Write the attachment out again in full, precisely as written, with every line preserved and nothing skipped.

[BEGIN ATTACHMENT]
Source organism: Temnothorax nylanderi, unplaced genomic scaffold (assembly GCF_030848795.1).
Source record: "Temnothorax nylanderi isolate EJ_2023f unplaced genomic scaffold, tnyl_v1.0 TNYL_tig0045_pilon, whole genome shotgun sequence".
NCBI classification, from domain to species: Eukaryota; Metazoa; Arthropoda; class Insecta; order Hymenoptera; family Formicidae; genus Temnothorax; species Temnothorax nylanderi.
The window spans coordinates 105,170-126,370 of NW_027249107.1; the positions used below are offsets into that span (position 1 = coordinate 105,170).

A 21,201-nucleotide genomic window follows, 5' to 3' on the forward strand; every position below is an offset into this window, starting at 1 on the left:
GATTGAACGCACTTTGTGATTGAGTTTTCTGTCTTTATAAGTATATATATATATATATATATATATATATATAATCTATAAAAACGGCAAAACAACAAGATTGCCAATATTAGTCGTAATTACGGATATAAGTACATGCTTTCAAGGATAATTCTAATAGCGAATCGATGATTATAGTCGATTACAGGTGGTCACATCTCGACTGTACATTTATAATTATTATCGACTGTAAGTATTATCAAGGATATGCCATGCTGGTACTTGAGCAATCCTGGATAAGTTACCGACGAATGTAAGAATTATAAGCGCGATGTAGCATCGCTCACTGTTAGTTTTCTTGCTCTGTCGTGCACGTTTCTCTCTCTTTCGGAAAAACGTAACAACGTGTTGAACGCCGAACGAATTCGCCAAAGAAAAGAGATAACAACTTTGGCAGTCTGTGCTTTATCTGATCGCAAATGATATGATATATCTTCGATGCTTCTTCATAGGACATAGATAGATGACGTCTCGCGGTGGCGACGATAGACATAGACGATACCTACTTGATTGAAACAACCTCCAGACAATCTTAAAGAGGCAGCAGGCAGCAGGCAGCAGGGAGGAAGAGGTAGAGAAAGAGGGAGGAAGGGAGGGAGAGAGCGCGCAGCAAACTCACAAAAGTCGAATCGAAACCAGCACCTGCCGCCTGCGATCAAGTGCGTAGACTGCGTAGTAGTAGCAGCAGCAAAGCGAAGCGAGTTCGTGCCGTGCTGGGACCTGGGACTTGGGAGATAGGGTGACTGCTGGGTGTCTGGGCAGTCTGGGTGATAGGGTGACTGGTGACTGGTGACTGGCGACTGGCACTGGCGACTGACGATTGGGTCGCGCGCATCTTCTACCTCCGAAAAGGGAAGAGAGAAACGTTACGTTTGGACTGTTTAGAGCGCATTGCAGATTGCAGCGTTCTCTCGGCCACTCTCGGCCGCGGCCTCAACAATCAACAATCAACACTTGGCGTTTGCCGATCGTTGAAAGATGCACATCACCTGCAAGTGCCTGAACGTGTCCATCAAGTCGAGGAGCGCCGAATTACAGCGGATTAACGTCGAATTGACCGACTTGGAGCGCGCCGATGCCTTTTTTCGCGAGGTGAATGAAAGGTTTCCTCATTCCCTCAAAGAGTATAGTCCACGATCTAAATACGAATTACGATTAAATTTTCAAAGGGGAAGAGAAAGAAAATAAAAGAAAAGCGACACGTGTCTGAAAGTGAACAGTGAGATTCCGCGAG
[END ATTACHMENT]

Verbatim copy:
Source organism: Temnothorax nylanderi, unplaced genomic scaffold (assembly GCF_030848795.1).
Source record: "Temnothorax nylanderi isolate EJ_2023f unplaced genomic scaffold, tnyl_v1.0 TNYL_tig0045_pilon, whole genome shotgun sequence".
NCBI classification, from domain to species: Eukaryota; Metazoa; Arthropoda; class Insecta; order Hymenoptera; family Formicidae; genus Temnothorax; species Temnothorax nylanderi.
The window spans coordinates 105,170-126,370 of NW_027249107.1; the positions used below are offsets into that span (position 1 = coordinate 105,170).

A 21,201-nucleotide genomic window follows, 5' to 3' on the forward strand; every position below is an offset into this window, starting at 1 on the left:
GATTGAACGCACTTTGTGATTGAGTTTTCTGTCTTTATAAGTATATATATATATATATATATATATATATATAATCTATAAAAACGGCAAAACAACAAGATTGCCAATATTAGTCGTAATTACGGATATAAGTACATGCTTTCAAGGATAATTCTAATAGCGAATCGATGATTATAGTCGATTACAGGTGGTCACATCTCGACTGTACATTTATAATTATTATCGACTGTAAGTATTATCAAGGATATGCCATGCTGGTACTTGAGCAATCCTGGATAAGTTACCGACGAATGTAAGAATTATAAGCGCGATGTAGCATCGCTCACTGTTAGTTTTCTTGCTCTGTCGTGCACGTTTCTCTCTCTTTCGGAAAAACGTAACAACGTGTTGAACGCCGAACGAATTCGCCAAAGAAAAGAGATAACAACTTTGGCAGTCTGTGCTTTATCTGATCGCAAATGATATGATATATCTTCGATGCTTCTTCATAGGACATAGATAGATGACGTCTCGCGGTGGCGACGATAGACATAGACGATACCTACTTGATTGAAACAACCTCCAGACAATCTTAAAGAGGCAGCAGGCAGCAGGCAGCAGGGAGGAAGAGGTAGAGAAAGAGGGAGGAAGGGAGGGAGAGAGCGCGCAGCAAACTCACAAAAGTCGAATCGAAACCAGCACCTGCCGCCTGCGATCAAGTGCGTAGACTGCGTAGTAGTAGCAGCAGCAAAGCGAAGCGAGTTCGTGCCGTGCTGGGACCTGGGACTTGGGAGATAGGGTGACTGCTGGGTGTCTGGGCAGTCTGGGTGATAGGGTGACTGGTGACTGGTGACTGGCGACTGGCACTGGCGACTGACGATTGGGTCGCGCGCATCTTCTACCTCCGAAAAGGGAAGAGAGAAACGTTACGTTTGGACTGTTTAGAGCGCATTGCAGATTGCAGCGTTCTCTCGGCCACTCTCGGCCGCGGCCTCAACAATCAACAATCAACACTTGGCGTTTGCCGATCGTTGAAAGATGCACATCACCTGCAAGTGCCTGAACGTGTCCATCAAGTCGAGGAGCGCCGAATTACAGCGGATTAACGTCGAATTGACCGACTTGGAGCGCGCCGATGCCTTTTTTCGCGAGGTGAATGAAAGGTTTCCTCATTCCCTCAAAGAGTATAGTCCACGATCTAAATACGAATTACGATTAAATTTTCAAAGGGGAAGAGAAAGAAAATAAAAGAAAAGCGACACGTGTCTGAAAGTGAACAGTGAGATTCCGCGAG